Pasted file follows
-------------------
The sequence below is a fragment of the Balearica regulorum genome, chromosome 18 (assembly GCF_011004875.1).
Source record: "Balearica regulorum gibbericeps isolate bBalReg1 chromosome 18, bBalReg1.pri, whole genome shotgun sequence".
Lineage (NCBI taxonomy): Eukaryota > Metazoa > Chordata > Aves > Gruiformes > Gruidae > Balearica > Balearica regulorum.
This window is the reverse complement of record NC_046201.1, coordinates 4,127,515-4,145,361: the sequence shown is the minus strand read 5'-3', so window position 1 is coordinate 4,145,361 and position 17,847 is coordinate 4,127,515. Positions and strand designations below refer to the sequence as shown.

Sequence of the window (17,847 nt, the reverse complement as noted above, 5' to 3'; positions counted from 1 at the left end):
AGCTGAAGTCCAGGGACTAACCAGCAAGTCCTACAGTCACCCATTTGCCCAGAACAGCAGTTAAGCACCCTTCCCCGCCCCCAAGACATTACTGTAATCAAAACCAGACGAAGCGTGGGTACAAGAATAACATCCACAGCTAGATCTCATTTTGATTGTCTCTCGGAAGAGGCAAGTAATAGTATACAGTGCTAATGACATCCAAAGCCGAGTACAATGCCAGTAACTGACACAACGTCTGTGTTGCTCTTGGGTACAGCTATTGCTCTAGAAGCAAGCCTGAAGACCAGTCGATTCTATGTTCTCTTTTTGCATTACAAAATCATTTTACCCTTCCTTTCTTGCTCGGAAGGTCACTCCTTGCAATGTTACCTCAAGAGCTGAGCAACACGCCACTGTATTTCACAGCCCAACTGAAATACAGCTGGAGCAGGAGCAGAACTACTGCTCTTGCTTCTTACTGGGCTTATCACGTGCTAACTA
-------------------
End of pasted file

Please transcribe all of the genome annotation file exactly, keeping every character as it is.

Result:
The sequence below is a fragment of the Balearica regulorum genome, chromosome 18 (assembly GCF_011004875.1).
Source record: "Balearica regulorum gibbericeps isolate bBalReg1 chromosome 18, bBalReg1.pri, whole genome shotgun sequence".
Lineage (NCBI taxonomy): Eukaryota > Metazoa > Chordata > Aves > Gruiformes > Gruidae > Balearica > Balearica regulorum.
This window is the reverse complement of record NC_046201.1, coordinates 4,127,515-4,145,361: the sequence shown is the minus strand read 5'-3', so window position 1 is coordinate 4,145,361 and position 17,847 is coordinate 4,127,515. Positions and strand designations below refer to the sequence as shown.

Sequence of the window (17,847 nt, the reverse complement as noted above, 5' to 3'; positions counted from 1 at the left end):
AGCTGAAGTCCAGGGACTAACCAGCAAGTCCTACAGTCACCCATTTGCCCAGAACAGCAGTTAAGCACCCTTCCCCGCCCCCAAGACATTACTGTAATCAAAACCAGACGAAGCGTGGGTACAAGAATAACATCCACAGCTAGATCTCATTTTGATTGTCTCTCGGAAGAGGCAAGTAATAGTATACAGTGCTAATGACATCCAAAGCCGAGTACAATGCCAGTAACTGACACAACGTCTGTGTTGCTCTTGGGTACAGCTATTGCTCTAGAAGCAAGCCTGAAGACCAGTCGATTCTATGTTCTCTTTTTGCATTACAAAATCATTTTACCCTTCCTTTCTTGCTCGGAAGGTCACTCCTTGCAATGTTACCTCAAGAGCTGAGCAACACGCCACTGTATTTCACAGCCCAACTGAAATACAGCTGGAGCAGGAGCAGAACTACTGCTCTTGCTTCTTACTGGGCTTATCACGTGCTAACTA